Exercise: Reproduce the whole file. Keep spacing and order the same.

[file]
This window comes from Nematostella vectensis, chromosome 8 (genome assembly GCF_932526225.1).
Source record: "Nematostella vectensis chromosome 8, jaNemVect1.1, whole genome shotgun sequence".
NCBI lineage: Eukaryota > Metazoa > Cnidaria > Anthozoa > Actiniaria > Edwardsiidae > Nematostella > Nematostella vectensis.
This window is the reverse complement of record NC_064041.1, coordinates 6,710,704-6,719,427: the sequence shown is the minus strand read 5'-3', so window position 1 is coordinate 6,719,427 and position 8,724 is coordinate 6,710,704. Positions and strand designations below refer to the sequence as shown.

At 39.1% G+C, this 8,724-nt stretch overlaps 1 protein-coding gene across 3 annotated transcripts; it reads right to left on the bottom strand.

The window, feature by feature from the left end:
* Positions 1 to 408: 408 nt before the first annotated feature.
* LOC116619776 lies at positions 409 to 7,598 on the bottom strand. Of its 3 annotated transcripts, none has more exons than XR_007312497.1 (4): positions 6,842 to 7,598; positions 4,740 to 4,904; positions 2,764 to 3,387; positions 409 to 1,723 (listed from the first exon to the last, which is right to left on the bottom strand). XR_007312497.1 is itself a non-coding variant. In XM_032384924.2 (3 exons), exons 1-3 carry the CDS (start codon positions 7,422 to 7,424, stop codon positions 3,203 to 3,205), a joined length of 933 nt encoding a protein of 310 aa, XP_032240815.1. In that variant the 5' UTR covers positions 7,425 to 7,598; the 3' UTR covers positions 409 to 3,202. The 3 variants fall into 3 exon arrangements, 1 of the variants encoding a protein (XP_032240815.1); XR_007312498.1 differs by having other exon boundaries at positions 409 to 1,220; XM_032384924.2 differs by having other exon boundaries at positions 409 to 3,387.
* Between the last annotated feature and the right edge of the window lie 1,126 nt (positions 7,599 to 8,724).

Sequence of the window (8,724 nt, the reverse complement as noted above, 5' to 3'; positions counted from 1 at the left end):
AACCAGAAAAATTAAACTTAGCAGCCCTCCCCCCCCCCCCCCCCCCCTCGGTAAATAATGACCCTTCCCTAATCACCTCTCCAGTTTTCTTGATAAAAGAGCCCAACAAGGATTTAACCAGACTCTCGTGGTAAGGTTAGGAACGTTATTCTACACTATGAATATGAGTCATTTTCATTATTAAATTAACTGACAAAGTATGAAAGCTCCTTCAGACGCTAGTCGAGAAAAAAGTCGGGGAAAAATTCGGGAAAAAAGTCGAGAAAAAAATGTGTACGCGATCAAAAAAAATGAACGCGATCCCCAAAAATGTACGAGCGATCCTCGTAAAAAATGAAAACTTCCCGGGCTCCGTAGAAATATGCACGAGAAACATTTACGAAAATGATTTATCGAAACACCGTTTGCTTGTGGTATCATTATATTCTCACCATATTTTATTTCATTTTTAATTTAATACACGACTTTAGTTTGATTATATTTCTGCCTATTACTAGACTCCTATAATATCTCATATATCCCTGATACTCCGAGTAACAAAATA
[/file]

This window comes from Nematostella vectensis, chromosome 8 (genome assembly GCF_932526225.1).
Source record: "Nematostella vectensis chromosome 8, jaNemVect1.1, whole genome shotgun sequence".
NCBI lineage: Eukaryota > Metazoa > Cnidaria > Anthozoa > Actiniaria > Edwardsiidae > Nematostella > Nematostella vectensis.
This window is the reverse complement of record NC_064041.1, coordinates 6,710,704-6,719,427: the sequence shown is the minus strand read 5'-3', so window position 1 is coordinate 6,719,427 and position 8,724 is coordinate 6,710,704. Positions and strand designations below refer to the sequence as shown.

At 39.1% G+C, this 8,724-nt stretch overlaps 1 protein-coding gene across 3 annotated transcripts; it reads right to left on the bottom strand.

The window, feature by feature from the left end:
* Positions 1 to 408: 408 nt before the first annotated feature.
* LOC116619776 lies at positions 409 to 7,598 on the bottom strand. Of its 3 annotated transcripts, none has more exons than XR_007312497.1 (4): positions 6,842 to 7,598; positions 4,740 to 4,904; positions 2,764 to 3,387; positions 409 to 1,723 (listed from the first exon to the last, which is right to left on the bottom strand). XR_007312497.1 is itself a non-coding variant. In XM_032384924.2 (3 exons), exons 1-3 carry the CDS (start codon positions 7,422 to 7,424, stop codon positions 3,203 to 3,205), a joined length of 933 nt encoding a protein of 310 aa, XP_032240815.1. In that variant the 5' UTR covers positions 7,425 to 7,598; the 3' UTR covers positions 409 to 3,202. The 3 variants fall into 3 exon arrangements, 1 of the variants encoding a protein (XP_032240815.1); XR_007312498.1 differs by having other exon boundaries at positions 409 to 1,220; XM_032384924.2 differs by having other exon boundaries at positions 409 to 3,387.
* Between the last annotated feature and the right edge of the window lie 1,126 nt (positions 7,599 to 8,724).

Sequence of the window (8,724 nt, the reverse complement as noted above, 5' to 3'; positions counted from 1 at the left end):
AACCAGAAAAATTAAACTTAGCAGCCCTCCCCCCCCCCCCCCCCCCCTCGGTAAATAATGACCCTTCCCTAATCACCTCTCCAGTTTTCTTGATAAAAGAGCCCAACAAGGATTTAACCAGACTCTCGTGGTAAGGTTAGGAACGTTATTCTACACTATGAATATGAGTCATTTTCATTATTAAATTAACTGACAAAGTATGAAAGCTCCTTCAGACGCTAGTCGAGAAAAAAGTCGGGGAAAAATTCGGGAAAAAAGTCGAGAAAAAAATGTGTACGCGATCAAAAAAAATGAACGCGATCCCCAAAAATGTACGAGCGATCCTCGTAAAAAATGAAAACTTCCCGGGCTCCGTAGAAATATGCACGAGAAACATTTACGAAAATGATTTATCGAAACACCGTTTGCTTGTGGTATCATTATATTCTCACCATATTTTATTTCATTTTTAATTTAATACACGACTTTAGTTTGATTATATTTCTGCCTATTACTAGACTCCTATAATATCTCATATATCCCTGATACTCCGAGTAACAAAATA